LOS ANGELES – Whereas top prospects such as Taylor Hall, Cam Fowler and Brandon Gormley all bathed in the glow of major junior league (and in the case of Hall and Fowler, Memorial Cup) titles this season to help their draft stock, other elite kids aren’t so lucky.
But playing for a sub-par team is no reason to get down on a prospect and the players themselves don’t feel sorry for themselves. In fact, being leaned on heavily can be a great development tool.
“I played a lot of minutes,” said Edmonton Oil Kings defenseman Mark Pysyk. “Even as a 16-year-old, I was playing a lot of minutes and it helps.”
Pysyk was the first bantam ever drafted by the expansion Oil Kings and needless to say, the fledgling team has struggled. But for Pysyk, being counted on to shut down another team’s top line has been a great challenge in his junior career, even if the math isn’t always on his side.
“You’re usually a minus,” he admitted, “which doesn’t look good on the stats.”
Indeed, Pysyk was a career-worst minus-19 this season, but also had a career-high in points with 24. Scouts love his skating and he is viewed as a “safe pick,” thanks to his all-around play; someone envisioned to have a long NHL career.
Another Western League star not accustomed to long playoff runs is Brett Connolly, one of the most talked-about players at this year’s draft. The right winger missed most of the season with hip ailments and his Prince George Cougars suffered greatly in his absence (ironically bolstering his draft stock in the process).
“That’s what made this year so hard,” Connolly said. “It made me pretty upset some nights.”
But when the Cougars get Connolly back next year – and given the year of development he missed, it’s probably in his best interest to return to junior – they’ll have a legitimate game-breaker on their hands once again.
“It’s nice to be that guy,” Connolly noted. “If I’m back, we’re going to have a good team.”
Towering blueliner Erik Gudbranson can relate to Connolly’s story. The 6-foot-5 powerhouse has played his junior career with the Ontario League’s Kingston Frontenacs, who have only recently jumped from doormats to respectable opponents.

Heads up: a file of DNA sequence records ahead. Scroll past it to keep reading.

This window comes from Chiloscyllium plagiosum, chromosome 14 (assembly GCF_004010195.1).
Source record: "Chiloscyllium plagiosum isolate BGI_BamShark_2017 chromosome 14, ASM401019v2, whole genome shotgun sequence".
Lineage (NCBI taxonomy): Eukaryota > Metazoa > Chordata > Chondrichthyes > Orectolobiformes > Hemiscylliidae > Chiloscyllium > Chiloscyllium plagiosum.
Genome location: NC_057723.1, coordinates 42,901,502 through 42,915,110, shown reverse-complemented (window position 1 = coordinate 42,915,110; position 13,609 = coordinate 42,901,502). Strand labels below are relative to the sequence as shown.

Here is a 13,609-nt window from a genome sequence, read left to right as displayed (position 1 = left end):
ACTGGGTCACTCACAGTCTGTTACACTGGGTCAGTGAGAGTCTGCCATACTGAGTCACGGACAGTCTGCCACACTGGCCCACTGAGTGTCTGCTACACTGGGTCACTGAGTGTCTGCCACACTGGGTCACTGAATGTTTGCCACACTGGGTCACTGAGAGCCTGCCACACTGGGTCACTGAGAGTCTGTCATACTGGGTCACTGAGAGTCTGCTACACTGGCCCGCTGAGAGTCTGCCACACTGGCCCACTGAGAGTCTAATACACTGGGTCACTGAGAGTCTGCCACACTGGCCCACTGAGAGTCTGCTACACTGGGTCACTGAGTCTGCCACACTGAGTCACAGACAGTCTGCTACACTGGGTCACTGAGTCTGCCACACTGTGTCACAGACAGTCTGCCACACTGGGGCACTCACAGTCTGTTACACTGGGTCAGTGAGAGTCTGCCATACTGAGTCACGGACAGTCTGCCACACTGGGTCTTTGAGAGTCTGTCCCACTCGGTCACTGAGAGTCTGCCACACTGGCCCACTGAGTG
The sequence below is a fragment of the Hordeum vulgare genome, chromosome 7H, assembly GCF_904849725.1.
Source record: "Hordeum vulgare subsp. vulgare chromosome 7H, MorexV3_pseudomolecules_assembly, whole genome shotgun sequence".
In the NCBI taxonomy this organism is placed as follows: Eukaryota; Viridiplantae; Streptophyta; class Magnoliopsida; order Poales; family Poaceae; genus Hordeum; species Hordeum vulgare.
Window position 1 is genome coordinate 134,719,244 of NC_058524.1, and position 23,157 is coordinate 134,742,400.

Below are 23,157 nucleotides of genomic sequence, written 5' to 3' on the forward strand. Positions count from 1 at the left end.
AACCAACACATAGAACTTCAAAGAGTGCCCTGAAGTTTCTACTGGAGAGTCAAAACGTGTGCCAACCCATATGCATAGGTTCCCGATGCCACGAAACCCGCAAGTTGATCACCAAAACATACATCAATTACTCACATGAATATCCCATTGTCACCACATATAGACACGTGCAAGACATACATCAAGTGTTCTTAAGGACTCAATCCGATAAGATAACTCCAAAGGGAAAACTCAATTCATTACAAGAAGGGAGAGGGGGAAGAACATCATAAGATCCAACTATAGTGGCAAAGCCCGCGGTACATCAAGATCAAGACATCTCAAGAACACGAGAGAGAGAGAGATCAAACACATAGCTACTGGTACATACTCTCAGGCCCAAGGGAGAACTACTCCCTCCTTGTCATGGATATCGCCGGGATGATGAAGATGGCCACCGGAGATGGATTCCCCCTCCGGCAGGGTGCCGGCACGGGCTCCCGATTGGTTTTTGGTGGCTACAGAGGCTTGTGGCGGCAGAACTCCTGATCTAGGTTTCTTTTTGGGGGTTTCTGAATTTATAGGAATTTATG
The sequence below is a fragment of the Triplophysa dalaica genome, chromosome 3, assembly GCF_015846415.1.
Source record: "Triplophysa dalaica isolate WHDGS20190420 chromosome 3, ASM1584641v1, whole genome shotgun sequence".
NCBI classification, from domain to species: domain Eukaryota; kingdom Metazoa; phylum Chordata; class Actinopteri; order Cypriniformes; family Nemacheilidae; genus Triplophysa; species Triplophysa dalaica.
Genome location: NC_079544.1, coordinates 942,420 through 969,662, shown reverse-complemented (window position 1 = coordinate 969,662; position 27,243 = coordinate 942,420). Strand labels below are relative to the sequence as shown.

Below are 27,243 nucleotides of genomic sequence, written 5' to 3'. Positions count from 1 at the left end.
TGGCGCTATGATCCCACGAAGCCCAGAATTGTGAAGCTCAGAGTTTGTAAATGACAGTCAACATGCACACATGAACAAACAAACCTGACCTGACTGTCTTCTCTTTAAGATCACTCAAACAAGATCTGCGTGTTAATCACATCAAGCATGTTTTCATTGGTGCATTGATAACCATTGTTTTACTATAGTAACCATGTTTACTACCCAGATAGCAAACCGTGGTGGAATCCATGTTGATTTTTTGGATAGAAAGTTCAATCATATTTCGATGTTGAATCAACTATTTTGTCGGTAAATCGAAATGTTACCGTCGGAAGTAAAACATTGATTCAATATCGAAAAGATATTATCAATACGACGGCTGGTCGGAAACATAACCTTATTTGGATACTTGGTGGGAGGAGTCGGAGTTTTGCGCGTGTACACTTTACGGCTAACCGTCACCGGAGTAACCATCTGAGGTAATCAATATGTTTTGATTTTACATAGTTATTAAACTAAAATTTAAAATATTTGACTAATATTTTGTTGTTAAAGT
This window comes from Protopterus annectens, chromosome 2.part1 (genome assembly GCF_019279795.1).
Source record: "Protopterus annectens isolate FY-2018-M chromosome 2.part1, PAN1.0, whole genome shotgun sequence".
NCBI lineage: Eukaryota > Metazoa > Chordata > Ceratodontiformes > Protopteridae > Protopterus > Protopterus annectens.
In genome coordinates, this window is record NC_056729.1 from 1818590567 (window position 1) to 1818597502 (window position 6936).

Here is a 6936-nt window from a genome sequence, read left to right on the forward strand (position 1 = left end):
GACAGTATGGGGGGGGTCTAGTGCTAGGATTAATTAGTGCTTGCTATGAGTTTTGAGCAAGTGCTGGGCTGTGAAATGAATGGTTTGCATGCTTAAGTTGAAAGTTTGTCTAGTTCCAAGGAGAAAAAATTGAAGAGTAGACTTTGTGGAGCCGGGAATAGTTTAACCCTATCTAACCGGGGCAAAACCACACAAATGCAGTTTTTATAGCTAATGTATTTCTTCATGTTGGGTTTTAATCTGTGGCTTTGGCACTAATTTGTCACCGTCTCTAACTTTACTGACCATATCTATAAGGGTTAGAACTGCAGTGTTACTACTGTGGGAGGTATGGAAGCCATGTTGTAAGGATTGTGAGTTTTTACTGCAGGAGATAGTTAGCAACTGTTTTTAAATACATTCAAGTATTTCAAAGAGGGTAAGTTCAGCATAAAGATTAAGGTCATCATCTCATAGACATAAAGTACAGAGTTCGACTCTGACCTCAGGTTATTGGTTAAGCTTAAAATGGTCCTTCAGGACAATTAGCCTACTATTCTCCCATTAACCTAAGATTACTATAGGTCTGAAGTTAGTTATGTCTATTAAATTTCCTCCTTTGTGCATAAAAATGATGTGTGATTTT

With former NHLer Doug Gilmour behind the bench and top-end players such as Gudbranson and New York Rangers pick Ethan Werek, the Fronts are out of the wilderness. But Gudbranson remembers the dark days.
“I really felt it helped my leadership skills come out and I was able to separate myself from the pack,” he said. “I was able to learn the ups and downs of hockey. Not everything is going to be positive and it helped me mature.”
Not only that, but the big defender also learned about the love both the team and the Kingston community was capable of.
“They showed me so much support and gave me every option to succeed possible,” Gudbranson said.
All three players are positioned to be high first-rounders Friday and for the teams that pick them, it’s fair to say those NHL squads will be getting young men who won’t wilt when the going gets tough – they’ve already been there.
THN is in Los Angeles covering the NHL Entry Draft.
Ryan Kennedy is a writer and copy editor for The Hockey News magazine, the co-author of the book Hockey’s Young Guns and a regular contributor to THN.com. His blog appears Wednesdays and his column – The Straight Edge – every Friday.
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